I was going to write a really fabulous essay about our Palm Sunday Gospel lesson and post it here today. I tried to compose it last night...I had clever allusions to Monty Python, San Fransisco's late Emperor Norton I and the Burger King, and I was waiting for that wonderful "aha" moment in the writing process when it all comes together, like when you're kneading bread dough and suddenly you can feel the elasticity under the heels of your hands and know it's ready for rising.
I was going to do that. But then I went to church this morning (where, incidentally, I got to play the role of Peter in a dramatic reading of the Passion -- I told my pastor, "Exciteable; clueless; fails in the clinch; yeah, I can do that") and heard a message that's much better. I don't think my pastor will mind me paraphrasing it here. Probably not. I guess. Whatever.
My pastor shared with us that, once upon a time, he was asked to deliver the sermon at the ordination of a young man who'd been active in the campus ministry of the university parish my pastor had once served. My pastor decided to use today's Gospel lesson as the sermon text, and informed the young man that he'd be preaching about...the donkeys.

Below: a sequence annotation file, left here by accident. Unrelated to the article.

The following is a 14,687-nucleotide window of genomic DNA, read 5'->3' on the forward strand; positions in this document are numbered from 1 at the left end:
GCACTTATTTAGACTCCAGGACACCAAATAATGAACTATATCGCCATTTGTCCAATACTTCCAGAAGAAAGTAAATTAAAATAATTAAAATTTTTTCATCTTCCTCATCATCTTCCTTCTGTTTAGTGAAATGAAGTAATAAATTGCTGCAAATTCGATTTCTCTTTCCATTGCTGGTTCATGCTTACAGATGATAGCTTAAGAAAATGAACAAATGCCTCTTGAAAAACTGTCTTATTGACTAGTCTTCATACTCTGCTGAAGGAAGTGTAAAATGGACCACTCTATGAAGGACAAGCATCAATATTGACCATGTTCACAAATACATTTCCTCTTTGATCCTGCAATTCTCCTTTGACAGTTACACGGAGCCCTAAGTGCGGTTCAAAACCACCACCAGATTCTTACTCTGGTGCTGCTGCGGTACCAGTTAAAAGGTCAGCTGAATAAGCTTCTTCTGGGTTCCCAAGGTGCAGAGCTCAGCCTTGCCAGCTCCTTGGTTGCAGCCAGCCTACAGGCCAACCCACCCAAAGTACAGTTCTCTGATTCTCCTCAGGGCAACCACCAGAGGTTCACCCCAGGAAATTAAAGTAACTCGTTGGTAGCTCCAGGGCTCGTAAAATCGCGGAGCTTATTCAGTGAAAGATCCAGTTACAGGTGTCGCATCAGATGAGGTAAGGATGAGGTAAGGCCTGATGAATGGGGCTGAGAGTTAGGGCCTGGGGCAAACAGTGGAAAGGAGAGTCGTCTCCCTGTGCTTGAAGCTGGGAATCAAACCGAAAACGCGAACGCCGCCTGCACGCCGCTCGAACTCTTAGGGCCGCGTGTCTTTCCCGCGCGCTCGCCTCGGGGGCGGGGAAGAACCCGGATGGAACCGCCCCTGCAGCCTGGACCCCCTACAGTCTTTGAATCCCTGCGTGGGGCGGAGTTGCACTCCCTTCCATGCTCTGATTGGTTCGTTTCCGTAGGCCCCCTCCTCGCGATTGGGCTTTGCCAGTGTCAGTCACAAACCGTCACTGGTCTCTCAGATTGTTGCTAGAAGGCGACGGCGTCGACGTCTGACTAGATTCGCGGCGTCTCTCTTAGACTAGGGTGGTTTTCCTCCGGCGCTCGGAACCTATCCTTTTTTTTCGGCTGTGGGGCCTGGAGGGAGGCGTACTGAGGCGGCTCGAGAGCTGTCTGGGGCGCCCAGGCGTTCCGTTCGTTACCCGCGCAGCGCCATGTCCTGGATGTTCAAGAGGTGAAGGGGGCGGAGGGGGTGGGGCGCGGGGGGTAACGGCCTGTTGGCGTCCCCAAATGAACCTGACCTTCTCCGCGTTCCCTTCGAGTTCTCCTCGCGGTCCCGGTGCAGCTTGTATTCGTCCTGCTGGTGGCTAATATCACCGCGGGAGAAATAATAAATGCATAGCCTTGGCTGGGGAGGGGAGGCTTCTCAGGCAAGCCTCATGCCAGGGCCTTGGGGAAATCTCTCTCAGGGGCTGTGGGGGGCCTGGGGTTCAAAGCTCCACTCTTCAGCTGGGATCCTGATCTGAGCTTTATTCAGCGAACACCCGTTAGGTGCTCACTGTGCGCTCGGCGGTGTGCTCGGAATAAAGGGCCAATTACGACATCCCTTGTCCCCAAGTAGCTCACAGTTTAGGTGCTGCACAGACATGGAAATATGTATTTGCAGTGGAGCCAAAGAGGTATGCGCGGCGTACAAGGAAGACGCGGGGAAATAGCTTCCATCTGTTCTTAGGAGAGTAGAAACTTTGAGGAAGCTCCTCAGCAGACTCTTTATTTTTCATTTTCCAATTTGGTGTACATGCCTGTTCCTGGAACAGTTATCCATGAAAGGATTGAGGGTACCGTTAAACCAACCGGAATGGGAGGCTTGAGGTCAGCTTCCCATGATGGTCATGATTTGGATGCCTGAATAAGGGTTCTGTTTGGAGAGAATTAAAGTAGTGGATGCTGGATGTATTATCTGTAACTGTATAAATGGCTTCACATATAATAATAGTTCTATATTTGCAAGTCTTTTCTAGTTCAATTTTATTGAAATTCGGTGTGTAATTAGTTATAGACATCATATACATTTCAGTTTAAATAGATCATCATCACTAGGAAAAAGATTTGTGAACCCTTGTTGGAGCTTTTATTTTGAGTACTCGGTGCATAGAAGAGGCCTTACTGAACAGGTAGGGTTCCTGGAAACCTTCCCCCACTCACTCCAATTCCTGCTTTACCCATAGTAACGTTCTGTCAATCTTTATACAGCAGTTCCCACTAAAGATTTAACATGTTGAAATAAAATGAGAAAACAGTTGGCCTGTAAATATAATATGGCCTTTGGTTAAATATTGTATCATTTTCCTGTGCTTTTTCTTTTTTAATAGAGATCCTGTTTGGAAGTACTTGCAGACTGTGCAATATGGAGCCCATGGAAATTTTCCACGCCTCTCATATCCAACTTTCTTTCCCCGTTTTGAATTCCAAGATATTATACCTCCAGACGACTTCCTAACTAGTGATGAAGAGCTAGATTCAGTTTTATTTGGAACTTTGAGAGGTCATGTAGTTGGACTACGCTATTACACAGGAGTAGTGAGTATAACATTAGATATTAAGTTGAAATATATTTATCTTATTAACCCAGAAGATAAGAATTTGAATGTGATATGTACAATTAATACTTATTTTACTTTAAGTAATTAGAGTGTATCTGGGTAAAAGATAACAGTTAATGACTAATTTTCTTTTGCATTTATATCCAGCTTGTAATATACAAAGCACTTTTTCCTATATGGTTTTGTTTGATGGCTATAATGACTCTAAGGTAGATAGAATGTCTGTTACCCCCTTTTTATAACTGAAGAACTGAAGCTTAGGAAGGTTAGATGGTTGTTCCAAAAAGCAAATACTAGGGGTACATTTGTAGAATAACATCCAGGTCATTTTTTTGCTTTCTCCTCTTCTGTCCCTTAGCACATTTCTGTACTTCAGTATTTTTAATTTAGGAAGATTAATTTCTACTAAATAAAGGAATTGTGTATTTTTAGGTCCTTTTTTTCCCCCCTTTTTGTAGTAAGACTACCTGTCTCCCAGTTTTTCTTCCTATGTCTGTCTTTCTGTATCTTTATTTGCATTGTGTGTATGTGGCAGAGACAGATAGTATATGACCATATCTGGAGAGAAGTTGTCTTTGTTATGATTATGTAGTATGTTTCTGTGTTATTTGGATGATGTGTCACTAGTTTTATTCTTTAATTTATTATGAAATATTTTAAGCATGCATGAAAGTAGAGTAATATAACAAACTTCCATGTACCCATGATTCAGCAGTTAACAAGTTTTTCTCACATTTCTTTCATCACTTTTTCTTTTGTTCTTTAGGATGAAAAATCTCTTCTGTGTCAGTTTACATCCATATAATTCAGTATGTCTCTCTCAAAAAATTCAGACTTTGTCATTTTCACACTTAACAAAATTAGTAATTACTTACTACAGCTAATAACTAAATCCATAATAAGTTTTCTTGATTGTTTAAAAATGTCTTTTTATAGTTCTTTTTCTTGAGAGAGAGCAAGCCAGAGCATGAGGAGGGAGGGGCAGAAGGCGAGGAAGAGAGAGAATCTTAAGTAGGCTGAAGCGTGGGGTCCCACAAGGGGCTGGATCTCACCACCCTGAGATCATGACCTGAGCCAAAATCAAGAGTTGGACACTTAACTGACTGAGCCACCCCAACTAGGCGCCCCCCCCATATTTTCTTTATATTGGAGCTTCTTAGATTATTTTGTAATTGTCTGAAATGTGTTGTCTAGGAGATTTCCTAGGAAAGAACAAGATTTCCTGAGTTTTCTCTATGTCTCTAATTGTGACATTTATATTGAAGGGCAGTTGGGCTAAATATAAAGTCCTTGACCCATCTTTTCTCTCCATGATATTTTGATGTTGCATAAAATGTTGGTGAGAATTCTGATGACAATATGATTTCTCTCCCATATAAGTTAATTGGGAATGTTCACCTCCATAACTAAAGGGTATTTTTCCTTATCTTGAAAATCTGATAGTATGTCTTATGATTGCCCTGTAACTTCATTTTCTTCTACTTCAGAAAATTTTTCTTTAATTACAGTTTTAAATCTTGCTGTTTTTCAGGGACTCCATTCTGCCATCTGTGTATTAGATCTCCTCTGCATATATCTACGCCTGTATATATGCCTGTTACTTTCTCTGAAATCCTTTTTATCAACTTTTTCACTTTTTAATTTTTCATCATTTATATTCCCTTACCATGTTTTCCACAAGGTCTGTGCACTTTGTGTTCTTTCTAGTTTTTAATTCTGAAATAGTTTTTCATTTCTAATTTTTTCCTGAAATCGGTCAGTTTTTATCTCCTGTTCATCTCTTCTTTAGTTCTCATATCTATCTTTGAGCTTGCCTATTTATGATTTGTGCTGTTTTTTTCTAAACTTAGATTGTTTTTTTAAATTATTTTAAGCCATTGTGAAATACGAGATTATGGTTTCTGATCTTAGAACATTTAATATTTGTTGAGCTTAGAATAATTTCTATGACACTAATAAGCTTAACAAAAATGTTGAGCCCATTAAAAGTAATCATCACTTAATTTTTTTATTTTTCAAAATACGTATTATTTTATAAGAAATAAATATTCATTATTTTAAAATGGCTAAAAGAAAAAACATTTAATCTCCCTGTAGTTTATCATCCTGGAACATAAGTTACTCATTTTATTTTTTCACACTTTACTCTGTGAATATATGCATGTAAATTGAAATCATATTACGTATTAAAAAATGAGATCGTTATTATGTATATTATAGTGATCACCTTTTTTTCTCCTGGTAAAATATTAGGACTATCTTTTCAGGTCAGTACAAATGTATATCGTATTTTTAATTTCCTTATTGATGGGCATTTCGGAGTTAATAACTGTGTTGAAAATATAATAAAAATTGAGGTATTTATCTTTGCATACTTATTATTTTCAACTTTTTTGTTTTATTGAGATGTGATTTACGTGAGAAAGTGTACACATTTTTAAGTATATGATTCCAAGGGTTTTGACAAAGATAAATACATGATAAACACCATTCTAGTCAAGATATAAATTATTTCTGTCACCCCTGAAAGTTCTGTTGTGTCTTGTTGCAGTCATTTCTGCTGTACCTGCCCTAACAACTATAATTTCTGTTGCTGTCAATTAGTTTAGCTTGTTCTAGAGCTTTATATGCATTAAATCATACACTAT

"The donkeys? You're going to talk about donkeys at my ordination?"
My pastor explained: Who better to identify with, in the Palm Sunday text, than the donkeys? Standing there on the street, minding their own business, thinking their own donkey thoughts, until suddenly strangers come up to them, grab their halters and say, "The Lord has need of you"? And before they know it, they are bearing Christ into the most important event the world has ever known.
"The Lord has need of you." That's the subtext of our baptisms...our conversions, if we've had those metanoia moments as adults...our vocations. Not that many years ago I found myself being dragged by the halter -- with the reaction you'd expect of your average jackass -- back into a life of faith; back into the job of carrying Christ into the world.
Later in the morning we sang a song with lyrics that went something like, "Ride on, Jesus, in our hearts; ride on, Jesus, in our hands."
The Lord has need of us.